"The two spike proteins are completely different and distinct, and getting the COVID-19 vaccine will not affect the fertility of women who are seeking to become pregnant, including through in vitro fertilization methods," the John Hopkins article explains.
Can I get the COVID-19 vaccine if I need to get other vaccines?
You can get the COVID-19 vaccine, but it is recommended you space them out. For example, if you have recently gotten the flu jab, allow at least 2 weeks until you have your COVID-19 vaccine.
If you have gotten one dose of the COVID-19 vaccine somewhere other than New Zealand, you should still have your second dose of Pfizer here, even if your first dose was not Pfizer.
"These vaccines are not interchangeable, but you’re likely to have a good response to an additional single dose of the Pfizer vaccine. This is because all the vaccines target the immune response to the same part of the COVID-19 virus," the Ministry of Health says.
Can I get the COVID-19 vaccine if I am immunocompromised?
An immunocompromised person is at greater risk of getting a serious case of COVID-19 than the average healthy Kiwi. The Pfizer vaccine can be safely taken when receiving medication that affects your immune system.
"As with all vaccines, you may not respond as strongly as someone with a fully functioning immune system, but it can protect you from becoming very unwell if you get COVID-19," the Ministry of Health explains.
However, if you are severely immunocompromised, discuss the timing of your vaccination with your doctor or specialist.
"To help protect yourself, encourage your family and the people you live with to also get vaccinated when it’s available to them," the Ministry of Health says.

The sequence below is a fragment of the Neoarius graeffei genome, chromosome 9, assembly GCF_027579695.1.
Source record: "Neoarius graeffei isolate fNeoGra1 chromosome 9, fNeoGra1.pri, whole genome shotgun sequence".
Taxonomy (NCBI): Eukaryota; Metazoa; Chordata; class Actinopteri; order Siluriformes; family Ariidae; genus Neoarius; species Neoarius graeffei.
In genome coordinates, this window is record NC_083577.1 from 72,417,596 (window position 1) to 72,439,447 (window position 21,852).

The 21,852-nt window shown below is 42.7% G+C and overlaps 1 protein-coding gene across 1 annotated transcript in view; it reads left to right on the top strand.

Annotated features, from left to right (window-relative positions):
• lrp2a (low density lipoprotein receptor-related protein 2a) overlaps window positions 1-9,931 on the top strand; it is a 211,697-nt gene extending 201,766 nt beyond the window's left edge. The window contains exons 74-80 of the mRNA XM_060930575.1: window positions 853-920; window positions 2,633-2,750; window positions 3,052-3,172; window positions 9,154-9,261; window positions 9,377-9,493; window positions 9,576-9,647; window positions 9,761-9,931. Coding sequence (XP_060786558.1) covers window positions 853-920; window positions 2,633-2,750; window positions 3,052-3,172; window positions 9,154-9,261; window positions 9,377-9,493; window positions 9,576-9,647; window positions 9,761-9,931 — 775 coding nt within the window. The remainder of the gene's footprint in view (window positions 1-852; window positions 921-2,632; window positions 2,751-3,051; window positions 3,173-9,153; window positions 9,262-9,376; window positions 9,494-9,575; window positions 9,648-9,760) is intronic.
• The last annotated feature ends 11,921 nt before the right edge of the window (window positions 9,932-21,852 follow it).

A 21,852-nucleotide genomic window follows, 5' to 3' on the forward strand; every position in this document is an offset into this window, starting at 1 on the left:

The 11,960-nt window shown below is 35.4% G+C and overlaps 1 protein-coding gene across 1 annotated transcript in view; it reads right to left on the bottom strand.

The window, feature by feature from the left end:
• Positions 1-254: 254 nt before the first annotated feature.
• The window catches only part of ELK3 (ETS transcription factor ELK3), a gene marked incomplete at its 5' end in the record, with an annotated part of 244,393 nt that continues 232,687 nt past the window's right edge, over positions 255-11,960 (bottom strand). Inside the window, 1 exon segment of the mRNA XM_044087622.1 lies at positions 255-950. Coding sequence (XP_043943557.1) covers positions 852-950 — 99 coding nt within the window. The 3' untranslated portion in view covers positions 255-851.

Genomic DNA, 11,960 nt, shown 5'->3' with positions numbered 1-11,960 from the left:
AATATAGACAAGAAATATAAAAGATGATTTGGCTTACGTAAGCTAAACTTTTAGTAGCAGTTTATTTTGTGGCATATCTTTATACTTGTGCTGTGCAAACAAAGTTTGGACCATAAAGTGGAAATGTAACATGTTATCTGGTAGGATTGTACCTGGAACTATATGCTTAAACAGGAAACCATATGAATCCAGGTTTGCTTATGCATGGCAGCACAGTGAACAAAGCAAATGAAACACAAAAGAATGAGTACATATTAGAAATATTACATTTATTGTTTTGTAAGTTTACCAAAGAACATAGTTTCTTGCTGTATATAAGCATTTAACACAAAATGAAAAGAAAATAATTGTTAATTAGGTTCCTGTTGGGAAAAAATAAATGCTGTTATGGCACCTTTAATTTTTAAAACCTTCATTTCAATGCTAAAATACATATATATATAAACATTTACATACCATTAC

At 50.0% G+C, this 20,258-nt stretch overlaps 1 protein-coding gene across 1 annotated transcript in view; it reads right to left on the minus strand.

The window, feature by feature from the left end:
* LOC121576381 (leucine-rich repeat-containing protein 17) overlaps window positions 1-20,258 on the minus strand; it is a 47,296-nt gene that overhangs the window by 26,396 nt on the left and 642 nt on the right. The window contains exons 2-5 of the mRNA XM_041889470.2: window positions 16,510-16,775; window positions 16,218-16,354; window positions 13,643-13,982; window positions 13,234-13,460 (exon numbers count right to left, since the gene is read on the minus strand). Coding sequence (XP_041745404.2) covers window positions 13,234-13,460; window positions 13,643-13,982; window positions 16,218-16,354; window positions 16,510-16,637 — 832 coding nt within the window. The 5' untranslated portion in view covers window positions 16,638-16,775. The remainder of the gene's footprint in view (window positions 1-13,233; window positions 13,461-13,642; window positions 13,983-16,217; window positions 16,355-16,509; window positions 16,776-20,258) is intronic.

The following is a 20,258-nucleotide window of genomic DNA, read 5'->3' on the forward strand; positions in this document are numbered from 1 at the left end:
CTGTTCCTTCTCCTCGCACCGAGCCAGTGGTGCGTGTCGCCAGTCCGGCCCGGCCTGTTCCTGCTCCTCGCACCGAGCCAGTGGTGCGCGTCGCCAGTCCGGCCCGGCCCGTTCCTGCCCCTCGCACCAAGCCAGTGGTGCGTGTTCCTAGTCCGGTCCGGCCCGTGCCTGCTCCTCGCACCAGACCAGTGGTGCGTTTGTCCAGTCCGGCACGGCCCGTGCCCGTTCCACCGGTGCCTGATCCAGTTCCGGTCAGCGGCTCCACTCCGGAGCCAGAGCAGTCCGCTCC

Can I get the COVID-19 vaccine if I have cancer?
As with those who are immunocompromised, Kiwis with cancer risk getting a serious case of COVID-19 if they contract the virus.
The Ministry of Health says at this stage, there’s no evidence that suggests the Pfizer vaccine interacts with cancer treatments.
According to Te Aho O Te Kahu, the Cancer Control Agency, there is no indication people with cancer experience different or worse side effects after getting the vaccine.
Can I get the COVID-19 vaccine if I am getting a CT scan or mammogram after my vaccination?
The Ministry of Health says if you are getting a CT scan or breast screening after your vaccination it is important to let your doctor and radiographer know.
"The vaccine can occasionally cause the lymph nodes in your armpit or neck to swell for a few days. This may be seen on the mammogram or ultrasound for up to a few weeks or in a CT scan, including those that are used to diagnose and monitor cancers," the Ministry of Health explains.
Can I get the Pfizer vaccine if I am taking blood-thinning medication?
You can, but you need to let your vaccinator know before they inject you.
"This is because the Pfizer vaccine is given intramuscularly (into the muscle of the upper arm), this increases the risk of bleeding for some people on these medications," the Ministry of Health says.
However, the vaccine itself doesn't increase your risk of bleeding.
Can I get the COVID-19 vaccination if I have had an allergic reaction to any vaccine?
The Ministry of Health says that If you’ve had a serious or immediate allergic reaction to any vaccine or injection in the past, you need to let your vaccinator know.
Batty says anaphylaxis after having the vaccine is "very rare".
"Around five cases in every one million doses of vaccine given in America. The risk of anaphylaxis after the vaccine does not change for a person with a history of anaphylaxis to anything that is not in the vaccine," she says.
What exactly is in the Pfizer vaccine?
Pfizer contains "normal vaccine ingredients", according to the Ministry of Health. This includes mRNA, fats, salt and sugar.
"These COVID-19 vaccines were not developed using fetal tissue, and they do not contain any material, such as implants, microchips or tracking devices," the Ministry of Health states on their website.